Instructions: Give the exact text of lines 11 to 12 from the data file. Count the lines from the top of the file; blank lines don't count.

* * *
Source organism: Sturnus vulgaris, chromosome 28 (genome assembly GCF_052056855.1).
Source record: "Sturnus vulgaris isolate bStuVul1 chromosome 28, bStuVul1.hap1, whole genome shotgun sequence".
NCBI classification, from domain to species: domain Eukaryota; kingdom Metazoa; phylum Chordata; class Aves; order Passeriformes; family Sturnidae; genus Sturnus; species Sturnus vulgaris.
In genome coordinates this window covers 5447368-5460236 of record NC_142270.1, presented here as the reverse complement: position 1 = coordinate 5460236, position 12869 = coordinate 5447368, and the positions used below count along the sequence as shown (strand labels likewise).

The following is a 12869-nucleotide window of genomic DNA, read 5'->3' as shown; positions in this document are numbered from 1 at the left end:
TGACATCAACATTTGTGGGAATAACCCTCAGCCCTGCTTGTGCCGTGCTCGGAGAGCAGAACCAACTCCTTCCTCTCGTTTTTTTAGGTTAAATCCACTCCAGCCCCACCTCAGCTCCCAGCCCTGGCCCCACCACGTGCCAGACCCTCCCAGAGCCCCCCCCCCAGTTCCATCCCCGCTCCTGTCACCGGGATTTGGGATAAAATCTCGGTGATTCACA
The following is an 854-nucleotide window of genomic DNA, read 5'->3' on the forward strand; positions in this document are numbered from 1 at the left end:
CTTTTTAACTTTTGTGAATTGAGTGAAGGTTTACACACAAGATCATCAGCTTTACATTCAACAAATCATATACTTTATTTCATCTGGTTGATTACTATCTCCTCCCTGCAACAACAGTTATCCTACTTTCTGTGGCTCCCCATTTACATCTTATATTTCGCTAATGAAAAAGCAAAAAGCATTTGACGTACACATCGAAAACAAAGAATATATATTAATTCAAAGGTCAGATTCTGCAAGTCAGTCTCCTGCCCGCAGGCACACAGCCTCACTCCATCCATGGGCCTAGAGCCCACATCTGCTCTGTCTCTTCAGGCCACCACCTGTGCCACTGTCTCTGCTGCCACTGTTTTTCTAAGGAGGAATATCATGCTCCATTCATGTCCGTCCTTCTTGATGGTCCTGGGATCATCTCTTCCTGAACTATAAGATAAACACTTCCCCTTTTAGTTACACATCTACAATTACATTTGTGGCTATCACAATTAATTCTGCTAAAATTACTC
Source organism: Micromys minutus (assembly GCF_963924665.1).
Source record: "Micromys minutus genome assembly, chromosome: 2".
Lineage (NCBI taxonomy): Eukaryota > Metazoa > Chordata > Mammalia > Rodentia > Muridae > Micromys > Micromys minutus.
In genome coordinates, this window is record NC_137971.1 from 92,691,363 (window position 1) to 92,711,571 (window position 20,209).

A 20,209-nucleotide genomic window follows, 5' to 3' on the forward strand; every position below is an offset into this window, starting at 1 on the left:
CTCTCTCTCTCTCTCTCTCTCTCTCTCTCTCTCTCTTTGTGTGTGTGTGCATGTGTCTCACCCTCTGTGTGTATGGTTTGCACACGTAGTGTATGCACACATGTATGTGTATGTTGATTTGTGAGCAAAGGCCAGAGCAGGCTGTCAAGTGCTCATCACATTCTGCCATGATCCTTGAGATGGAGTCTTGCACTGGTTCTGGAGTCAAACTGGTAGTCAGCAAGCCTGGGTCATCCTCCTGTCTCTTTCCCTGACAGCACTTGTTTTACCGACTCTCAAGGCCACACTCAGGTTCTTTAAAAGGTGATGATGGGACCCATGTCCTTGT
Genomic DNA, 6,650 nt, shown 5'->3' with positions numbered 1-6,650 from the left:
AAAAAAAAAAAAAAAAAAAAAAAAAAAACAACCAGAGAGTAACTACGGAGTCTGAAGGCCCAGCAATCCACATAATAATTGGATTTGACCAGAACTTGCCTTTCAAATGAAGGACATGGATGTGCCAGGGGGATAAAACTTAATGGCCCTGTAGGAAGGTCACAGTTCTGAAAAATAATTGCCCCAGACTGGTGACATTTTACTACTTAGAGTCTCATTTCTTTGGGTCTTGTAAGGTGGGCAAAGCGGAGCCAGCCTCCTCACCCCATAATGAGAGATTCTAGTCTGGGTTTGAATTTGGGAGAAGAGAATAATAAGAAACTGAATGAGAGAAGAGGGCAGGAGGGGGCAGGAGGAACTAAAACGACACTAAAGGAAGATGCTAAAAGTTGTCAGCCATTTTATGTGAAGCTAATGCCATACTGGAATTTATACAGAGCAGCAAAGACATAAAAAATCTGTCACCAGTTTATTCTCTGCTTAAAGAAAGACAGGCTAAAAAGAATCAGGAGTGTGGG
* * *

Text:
Lineage (NCBI taxonomy): Eukaryota > Metazoa > Chordata > Mammalia > Rodentia > Muridae > Micromys > Micromys minutus.
In genome coordinates, this window is record NC_137971.1 from 92,691,363 (window position 1) to 92,711,571 (window position 20,209).